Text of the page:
There are many reasons why I am an Anglican rather than a Roman Catholic. They include the way authority in the Anglican Church is dispersed rather than focused on one powerful figure, and the way the Anglican Church makes room for the proper contribution of lay people and women in its ministry and mission.
But there is one area where, for my money, the Roman Catholic Church has traditionally had the edge over Anglicans, and that is the long tradition of Catholic social teaching. It was the last Pope of the 19th century, Leo XIII, who in his papal encyclical ‘Rerum Novarum’ set the foundation stone for the development of the Church’s engagement with society on issues of social justice. That tradition continued through the Second Vatican Council of the 1960’s, and into the papacies of the supposedly conservative John Paul II and Benedict XVI.
By contrast, Anglican social teaching has often been more piecemeal, relying on reports on social issues commissioned by General Synod, and written by committees. Examples have included the ‘Faith in the City’ report, which questioned the direction of government policy towards Britain’s inner cities and examined the proper role of the Church in such places, and ‘The Church and the Bomb’, looking at the ethics of nuclear policy. Anglicans are used to having their reports debated, dissected and degraded – not least by politicians and their allies in the media who get uncomfortable at the thought of ethics invading ‘their’ political territory.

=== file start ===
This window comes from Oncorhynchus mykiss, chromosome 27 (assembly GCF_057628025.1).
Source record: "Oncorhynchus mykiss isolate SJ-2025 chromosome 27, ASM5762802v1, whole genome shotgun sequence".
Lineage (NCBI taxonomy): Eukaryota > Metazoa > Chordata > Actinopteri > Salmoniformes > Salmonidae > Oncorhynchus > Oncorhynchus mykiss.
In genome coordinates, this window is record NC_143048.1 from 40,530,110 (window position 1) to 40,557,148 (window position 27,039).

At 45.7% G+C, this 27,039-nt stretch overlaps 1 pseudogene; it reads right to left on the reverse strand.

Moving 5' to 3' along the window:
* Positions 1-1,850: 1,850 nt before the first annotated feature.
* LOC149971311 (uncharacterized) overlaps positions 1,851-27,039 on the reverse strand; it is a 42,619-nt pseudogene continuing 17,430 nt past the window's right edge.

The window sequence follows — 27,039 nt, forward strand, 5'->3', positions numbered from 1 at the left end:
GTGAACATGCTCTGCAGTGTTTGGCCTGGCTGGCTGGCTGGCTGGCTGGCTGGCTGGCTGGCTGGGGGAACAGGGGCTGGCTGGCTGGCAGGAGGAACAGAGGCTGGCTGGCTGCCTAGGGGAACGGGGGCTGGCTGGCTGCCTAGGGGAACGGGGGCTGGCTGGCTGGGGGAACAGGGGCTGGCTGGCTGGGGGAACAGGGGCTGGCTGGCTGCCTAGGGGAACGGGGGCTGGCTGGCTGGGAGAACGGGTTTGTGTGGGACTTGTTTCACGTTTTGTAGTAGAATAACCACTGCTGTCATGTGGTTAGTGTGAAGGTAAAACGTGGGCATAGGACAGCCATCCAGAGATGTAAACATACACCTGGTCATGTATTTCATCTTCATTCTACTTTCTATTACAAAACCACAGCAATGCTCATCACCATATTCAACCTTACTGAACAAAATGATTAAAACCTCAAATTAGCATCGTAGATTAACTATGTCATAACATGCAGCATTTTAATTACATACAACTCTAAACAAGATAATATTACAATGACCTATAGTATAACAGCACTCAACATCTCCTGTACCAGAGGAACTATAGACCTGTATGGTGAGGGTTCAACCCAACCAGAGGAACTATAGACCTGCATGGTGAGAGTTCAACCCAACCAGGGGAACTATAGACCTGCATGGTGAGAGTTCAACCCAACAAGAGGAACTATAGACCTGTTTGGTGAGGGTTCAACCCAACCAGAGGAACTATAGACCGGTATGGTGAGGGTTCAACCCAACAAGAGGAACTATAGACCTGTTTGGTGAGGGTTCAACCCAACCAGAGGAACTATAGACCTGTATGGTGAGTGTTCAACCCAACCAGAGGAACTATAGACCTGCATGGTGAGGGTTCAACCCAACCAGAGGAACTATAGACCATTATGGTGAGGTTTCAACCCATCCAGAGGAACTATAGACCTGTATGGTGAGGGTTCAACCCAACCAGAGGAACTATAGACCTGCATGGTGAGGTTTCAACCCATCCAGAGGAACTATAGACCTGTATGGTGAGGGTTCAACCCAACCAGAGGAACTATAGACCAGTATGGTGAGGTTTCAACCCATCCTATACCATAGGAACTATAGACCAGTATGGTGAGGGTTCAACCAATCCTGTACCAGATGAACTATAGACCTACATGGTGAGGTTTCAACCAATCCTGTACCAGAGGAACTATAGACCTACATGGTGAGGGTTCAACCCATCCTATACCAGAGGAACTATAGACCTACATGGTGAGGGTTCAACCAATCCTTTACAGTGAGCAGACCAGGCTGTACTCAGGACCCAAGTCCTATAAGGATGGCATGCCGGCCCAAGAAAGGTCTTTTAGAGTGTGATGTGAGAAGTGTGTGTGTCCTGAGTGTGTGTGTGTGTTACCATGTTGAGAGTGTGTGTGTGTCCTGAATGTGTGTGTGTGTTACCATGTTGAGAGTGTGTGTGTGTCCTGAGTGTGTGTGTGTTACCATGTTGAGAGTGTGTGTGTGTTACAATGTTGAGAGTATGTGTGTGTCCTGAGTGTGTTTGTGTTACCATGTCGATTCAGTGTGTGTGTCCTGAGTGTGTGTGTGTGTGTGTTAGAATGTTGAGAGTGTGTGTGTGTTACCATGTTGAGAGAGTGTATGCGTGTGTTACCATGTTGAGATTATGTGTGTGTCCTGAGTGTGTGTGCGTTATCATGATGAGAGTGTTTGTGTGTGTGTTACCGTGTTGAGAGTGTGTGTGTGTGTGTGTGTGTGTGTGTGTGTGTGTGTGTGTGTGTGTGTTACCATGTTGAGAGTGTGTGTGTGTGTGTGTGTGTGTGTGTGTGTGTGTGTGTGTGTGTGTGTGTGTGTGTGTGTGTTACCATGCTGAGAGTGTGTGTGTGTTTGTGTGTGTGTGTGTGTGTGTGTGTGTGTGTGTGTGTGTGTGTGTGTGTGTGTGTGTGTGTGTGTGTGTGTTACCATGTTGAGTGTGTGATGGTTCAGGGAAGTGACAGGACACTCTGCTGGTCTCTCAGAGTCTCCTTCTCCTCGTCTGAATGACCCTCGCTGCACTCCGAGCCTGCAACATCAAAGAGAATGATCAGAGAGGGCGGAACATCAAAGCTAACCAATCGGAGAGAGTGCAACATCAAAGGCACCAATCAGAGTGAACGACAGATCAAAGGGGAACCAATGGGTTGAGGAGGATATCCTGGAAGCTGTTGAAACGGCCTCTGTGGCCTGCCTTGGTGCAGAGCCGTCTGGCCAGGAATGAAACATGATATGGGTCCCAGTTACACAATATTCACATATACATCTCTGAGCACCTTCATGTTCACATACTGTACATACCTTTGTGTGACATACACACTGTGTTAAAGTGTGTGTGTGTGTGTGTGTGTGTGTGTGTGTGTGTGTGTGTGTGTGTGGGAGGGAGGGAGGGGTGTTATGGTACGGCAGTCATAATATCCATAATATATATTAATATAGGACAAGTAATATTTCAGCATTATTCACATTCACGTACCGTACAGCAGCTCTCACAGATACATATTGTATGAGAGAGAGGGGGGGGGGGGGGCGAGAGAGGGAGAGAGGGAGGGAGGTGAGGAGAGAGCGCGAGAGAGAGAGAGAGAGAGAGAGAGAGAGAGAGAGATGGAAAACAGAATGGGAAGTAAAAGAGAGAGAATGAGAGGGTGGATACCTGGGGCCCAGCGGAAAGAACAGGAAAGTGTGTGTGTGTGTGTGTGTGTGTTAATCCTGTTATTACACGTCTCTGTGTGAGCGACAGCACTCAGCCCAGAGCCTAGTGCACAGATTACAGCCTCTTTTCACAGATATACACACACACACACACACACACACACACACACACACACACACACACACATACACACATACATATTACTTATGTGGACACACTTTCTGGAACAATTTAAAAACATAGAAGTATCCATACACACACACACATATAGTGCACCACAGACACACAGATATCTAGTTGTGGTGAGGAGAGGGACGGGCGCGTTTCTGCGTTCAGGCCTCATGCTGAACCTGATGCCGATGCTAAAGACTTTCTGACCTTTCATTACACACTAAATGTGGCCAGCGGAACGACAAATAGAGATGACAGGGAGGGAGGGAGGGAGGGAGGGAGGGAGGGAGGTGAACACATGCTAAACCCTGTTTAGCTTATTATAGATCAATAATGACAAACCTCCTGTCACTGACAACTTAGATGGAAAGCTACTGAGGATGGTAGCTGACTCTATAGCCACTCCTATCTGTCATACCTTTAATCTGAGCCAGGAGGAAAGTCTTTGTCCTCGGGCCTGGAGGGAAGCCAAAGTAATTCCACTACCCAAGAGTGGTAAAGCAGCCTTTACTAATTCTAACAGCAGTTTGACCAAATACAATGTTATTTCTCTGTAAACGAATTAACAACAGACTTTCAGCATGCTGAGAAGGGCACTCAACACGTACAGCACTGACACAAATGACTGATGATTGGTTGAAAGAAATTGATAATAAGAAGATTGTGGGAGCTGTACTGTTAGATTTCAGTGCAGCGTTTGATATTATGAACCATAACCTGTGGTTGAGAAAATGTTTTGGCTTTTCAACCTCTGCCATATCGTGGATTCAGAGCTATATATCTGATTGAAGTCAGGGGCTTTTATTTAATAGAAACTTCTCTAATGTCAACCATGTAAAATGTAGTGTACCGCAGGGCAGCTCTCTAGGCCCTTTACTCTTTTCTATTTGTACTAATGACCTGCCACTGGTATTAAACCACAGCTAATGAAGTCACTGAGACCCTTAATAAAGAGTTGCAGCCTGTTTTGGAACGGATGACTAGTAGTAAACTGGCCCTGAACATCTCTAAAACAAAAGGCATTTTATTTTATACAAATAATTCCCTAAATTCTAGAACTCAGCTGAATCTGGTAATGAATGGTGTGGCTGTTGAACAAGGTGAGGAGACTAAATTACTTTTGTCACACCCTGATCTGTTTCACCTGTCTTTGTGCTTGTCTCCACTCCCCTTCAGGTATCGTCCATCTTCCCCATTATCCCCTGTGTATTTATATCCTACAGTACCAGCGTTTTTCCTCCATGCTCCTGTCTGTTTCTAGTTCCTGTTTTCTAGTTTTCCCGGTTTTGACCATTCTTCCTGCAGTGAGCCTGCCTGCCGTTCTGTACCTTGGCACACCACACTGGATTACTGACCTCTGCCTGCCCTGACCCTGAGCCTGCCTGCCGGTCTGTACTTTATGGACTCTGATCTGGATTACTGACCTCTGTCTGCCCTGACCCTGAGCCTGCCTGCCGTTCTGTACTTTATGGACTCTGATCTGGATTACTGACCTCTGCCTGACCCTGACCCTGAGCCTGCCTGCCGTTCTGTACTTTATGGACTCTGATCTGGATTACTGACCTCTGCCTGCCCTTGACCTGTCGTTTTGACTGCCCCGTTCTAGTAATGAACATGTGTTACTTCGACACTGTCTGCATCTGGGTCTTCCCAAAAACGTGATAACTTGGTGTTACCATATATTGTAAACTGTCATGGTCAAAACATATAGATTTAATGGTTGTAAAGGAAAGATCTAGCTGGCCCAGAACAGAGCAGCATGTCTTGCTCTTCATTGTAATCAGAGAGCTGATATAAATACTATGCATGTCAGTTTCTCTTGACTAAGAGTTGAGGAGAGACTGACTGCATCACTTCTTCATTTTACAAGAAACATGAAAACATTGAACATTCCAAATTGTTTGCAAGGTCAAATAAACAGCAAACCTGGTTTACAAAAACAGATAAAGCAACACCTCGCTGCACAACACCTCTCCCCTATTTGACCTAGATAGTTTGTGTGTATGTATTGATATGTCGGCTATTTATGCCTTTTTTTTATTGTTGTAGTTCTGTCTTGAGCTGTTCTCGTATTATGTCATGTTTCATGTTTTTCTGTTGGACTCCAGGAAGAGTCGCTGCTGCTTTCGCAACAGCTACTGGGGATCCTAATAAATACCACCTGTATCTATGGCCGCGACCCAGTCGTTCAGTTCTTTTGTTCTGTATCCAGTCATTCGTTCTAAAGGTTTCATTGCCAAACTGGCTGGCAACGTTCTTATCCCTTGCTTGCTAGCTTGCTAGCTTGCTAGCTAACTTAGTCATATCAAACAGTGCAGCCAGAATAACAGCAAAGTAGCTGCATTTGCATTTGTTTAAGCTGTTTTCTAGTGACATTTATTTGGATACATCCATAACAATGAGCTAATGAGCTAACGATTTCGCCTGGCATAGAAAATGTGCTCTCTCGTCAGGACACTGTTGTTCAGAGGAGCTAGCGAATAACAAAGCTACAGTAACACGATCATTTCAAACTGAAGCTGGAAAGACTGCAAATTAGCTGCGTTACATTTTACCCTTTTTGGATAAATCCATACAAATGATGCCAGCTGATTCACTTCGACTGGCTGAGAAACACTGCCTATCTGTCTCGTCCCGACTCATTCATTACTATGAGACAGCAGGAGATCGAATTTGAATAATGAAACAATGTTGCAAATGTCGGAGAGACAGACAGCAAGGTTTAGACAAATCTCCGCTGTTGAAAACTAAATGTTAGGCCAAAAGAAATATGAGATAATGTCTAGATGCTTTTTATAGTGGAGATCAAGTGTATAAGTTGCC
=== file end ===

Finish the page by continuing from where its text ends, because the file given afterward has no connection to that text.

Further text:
Debate and criticism are far from unknown in relation to Roman Catholic teaching on social issues. Pope Paul VI’s late change of heart over the 1968 encyclical on birth control, ‘Humanae Vitae’, left many Roman Catholics feeling angry and out of step with their Church. David Lodge’s comic novels, such as ‘How Far Can You Go?’, bring out some of the human dilemmas for ordinary people.